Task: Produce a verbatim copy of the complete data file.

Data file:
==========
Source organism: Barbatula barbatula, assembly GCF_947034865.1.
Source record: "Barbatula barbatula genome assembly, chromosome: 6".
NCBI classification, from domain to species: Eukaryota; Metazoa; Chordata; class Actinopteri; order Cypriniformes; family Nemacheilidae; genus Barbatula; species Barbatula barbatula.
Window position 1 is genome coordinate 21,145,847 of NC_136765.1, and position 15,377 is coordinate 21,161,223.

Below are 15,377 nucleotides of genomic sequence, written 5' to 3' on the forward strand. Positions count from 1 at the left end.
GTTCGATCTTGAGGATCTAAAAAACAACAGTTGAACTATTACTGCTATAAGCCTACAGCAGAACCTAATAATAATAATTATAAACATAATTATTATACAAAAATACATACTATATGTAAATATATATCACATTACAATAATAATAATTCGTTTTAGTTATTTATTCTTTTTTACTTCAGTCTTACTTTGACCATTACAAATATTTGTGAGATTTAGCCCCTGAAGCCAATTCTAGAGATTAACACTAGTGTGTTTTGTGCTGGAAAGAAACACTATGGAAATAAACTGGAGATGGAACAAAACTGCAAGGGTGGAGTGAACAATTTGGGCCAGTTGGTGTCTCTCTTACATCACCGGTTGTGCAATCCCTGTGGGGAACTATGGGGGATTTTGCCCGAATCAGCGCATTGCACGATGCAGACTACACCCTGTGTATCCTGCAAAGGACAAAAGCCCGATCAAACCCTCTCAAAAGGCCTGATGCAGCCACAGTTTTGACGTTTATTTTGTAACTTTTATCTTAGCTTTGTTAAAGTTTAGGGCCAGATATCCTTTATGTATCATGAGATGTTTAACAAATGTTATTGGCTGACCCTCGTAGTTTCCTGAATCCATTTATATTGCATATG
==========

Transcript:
Source organism: Barbatula barbatula, assembly GCF_947034865.1.
Source record: "Barbatula barbatula genome assembly, chromosome: 6".
NCBI classification, from domain to species: Eukaryota; Metazoa; Chordata; class Actinopteri; order Cypriniformes; family Nemacheilidae; genus Barbatula; species Barbatula barbatula.
Window position 1 is genome coordinate 21,145,847 of NC_136765.1, and position 15,377 is coordinate 21,161,223.

Below are 15,377 nucleotides of genomic sequence, written 5' to 3' on the forward strand. Positions count from 1 at the left end.
GTTCGATCTTGAGGATCTAAAAAACAACAGTTGAACTATTACTGCTATAAGCCTACAGCAGAACCTAATAATAATAATTATAAACATAATTATTATACAAAAATACATACTATATGTAAATATATATCACATTACAATAATAATAATTCGTTTTAGTTATTTATTCTTTTTTACTTCAGTCTTACTTTGACCATTACAAATATTTGTGAGATTTAGCCCCTGAAGCCAATTCTAGAGATTAACACTAGTGTGTTTTGTGCTGGAAAGAAACACTATGGAAATAAACTGGAGATGGAACAAAACTGCAAGGGTGGAGTGAACAATTTGGGCCAGTTGGTGTCTCTCTTACATCACCGGTTGTGCAATCCCTGTGGGGAACTATGGGGGATTTTGCCCGAATCAGCGCATTGCACGATGCAGACTACACCCTGTGTATCCTGCAAAGGACAAAAGCCCGATCAAACCCTCTCAAAAGGCCTGATGCAGCCACAGTTTTGACGTTTATTTTGTAACTTTTATCTTAGCTTTGTTAAAGTTTAGGGCCAGATATCCTTTATGTATCATGAGATGTTTAACAAATGTTATTGGCTGACCCTCGTAGTTTCCTGAATCCATTTATATTGCATATG